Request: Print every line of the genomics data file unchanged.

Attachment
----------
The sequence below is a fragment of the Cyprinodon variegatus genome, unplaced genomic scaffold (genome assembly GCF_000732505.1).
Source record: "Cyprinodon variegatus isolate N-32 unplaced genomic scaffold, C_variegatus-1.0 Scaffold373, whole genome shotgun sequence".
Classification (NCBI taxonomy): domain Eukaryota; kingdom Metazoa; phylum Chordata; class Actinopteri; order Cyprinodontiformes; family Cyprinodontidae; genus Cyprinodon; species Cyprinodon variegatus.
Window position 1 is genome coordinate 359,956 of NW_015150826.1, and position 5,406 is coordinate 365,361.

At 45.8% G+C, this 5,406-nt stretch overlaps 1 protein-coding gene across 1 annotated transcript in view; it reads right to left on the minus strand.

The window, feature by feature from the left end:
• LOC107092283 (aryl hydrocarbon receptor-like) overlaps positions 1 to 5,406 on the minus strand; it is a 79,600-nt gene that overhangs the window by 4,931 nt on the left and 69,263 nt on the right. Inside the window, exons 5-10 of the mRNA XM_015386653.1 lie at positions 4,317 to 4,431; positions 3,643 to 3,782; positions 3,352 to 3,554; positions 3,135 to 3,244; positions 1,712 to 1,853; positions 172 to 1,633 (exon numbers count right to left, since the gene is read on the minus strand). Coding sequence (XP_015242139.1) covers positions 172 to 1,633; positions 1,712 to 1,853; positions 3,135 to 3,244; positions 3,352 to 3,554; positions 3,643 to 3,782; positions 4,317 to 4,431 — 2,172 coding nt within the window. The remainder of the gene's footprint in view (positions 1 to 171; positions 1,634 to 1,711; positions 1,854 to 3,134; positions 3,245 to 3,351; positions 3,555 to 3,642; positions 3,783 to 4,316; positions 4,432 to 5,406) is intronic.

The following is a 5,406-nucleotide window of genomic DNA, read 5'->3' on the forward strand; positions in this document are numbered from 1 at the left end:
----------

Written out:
The sequence below is a fragment of the Cyprinodon variegatus genome, unplaced genomic scaffold (genome assembly GCF_000732505.1).
Source record: "Cyprinodon variegatus isolate N-32 unplaced genomic scaffold, C_variegatus-1.0 Scaffold373, whole genome shotgun sequence".
Classification (NCBI taxonomy): domain Eukaryota; kingdom Metazoa; phylum Chordata; class Actinopteri; order Cyprinodontiformes; family Cyprinodontidae; genus Cyprinodon; species Cyprinodon variegatus.
Window position 1 is genome coordinate 359,956 of NW_015150826.1, and position 5,406 is coordinate 365,361.

At 45.8% G+C, this 5,406-nt stretch overlaps 1 protein-coding gene across 1 annotated transcript in view; it reads right to left on the minus strand.

The window, feature by feature from the left end:
• LOC107092283 (aryl hydrocarbon receptor-like) overlaps positions 1 to 5,406 on the minus strand; it is a 79,600-nt gene that overhangs the window by 4,931 nt on the left and 69,263 nt on the right. Inside the window, exons 5-10 of the mRNA XM_015386653.1 lie at positions 4,317 to 4,431; positions 3,643 to 3,782; positions 3,352 to 3,554; positions 3,135 to 3,244; positions 1,712 to 1,853; positions 172 to 1,633 (exon numbers count right to left, since the gene is read on the minus strand). Coding sequence (XP_015242139.1) covers positions 172 to 1,633; positions 1,712 to 1,853; positions 3,135 to 3,244; positions 3,352 to 3,554; positions 3,643 to 3,782; positions 4,317 to 4,431 — 2,172 coding nt within the window. The remainder of the gene's footprint in view (positions 1 to 171; positions 1,634 to 1,711; positions 1,854 to 3,134; positions 3,245 to 3,351; positions 3,555 to 3,642; positions 3,783 to 4,316; positions 4,432 to 5,406) is intronic.

The following is a 5,406-nucleotide window of genomic DNA, read 5'->3' on the forward strand; positions in this document are numbered from 1 at the left end: